There are 3 elements in the behaviourist perspective, which are classical conditioning, operant conditioning and the social learning theory. The main assumptions made by the behaviourists are
That scientific methods should be used to study only behaviour that is observable •
The environment (i.e. the people or events in it) causes our behaviour •
The two ways in which we learn from the environment are through classical and operant conditioning. The classical conditioning theory was developed by a Russian psychologist called Ivan Pavlov (1849-1936). Classical conditioning (learning by association) is where an animal or human learns to associate something new with something that naturally causes a response. That ‘new thing’ then causes the same response by itself. The operant conditioning theory was developed by an American psychologist called Burrhus Frederic Skinner (1904-1990). The operant conditioning (learning by consequence) is where an animal or human learns to consistently perform a behaviour based on whether they have previously received a reward or punishment for that behaviour. If you receive a reward for your behaviour you are more likely to do it in the future (positive reinforcement, whereas if you receive a punishment for your actions you are less likely to do it again (negative reinforcement).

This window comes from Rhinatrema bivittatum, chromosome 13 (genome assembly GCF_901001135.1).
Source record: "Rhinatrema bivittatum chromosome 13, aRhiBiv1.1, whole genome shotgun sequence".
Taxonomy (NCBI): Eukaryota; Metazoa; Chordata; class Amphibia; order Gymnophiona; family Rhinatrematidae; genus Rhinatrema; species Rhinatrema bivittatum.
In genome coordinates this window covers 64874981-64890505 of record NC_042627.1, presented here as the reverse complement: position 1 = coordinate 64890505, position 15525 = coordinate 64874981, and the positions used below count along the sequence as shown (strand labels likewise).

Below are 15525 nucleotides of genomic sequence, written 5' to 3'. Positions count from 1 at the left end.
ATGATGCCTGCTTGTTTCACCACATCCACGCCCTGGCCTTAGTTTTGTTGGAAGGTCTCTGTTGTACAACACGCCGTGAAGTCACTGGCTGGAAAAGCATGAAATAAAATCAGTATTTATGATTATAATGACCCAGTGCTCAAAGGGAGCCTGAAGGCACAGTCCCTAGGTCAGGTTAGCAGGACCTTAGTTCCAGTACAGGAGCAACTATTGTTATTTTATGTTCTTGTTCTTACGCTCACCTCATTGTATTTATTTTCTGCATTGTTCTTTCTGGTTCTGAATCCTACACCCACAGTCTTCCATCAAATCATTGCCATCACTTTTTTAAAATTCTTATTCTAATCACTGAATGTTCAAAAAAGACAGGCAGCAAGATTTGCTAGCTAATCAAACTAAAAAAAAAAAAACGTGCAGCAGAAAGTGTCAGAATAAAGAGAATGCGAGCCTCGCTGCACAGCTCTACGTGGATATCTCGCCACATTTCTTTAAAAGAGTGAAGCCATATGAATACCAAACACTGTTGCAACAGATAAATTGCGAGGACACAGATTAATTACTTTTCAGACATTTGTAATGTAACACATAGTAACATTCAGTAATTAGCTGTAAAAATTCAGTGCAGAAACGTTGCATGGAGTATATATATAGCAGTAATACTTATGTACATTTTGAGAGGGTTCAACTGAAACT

Social learning theory (SLT) says that in addition to learning through classical and operant conditioning, we learn through observing and imitating models e.g. people around us or in the media. It is a behaviourist theory because it says that people learn from the environment. SLT can explain aggression, particularly in children. According to SLT, children learn aggression by observing people behaving aggressively and imitating their behaviour. Children are most likely to copy the behaviour of people they see as similar to themselves, adults they admire, powerful people or people who are rewarded for their aggression. This is called indirect/vicarious...
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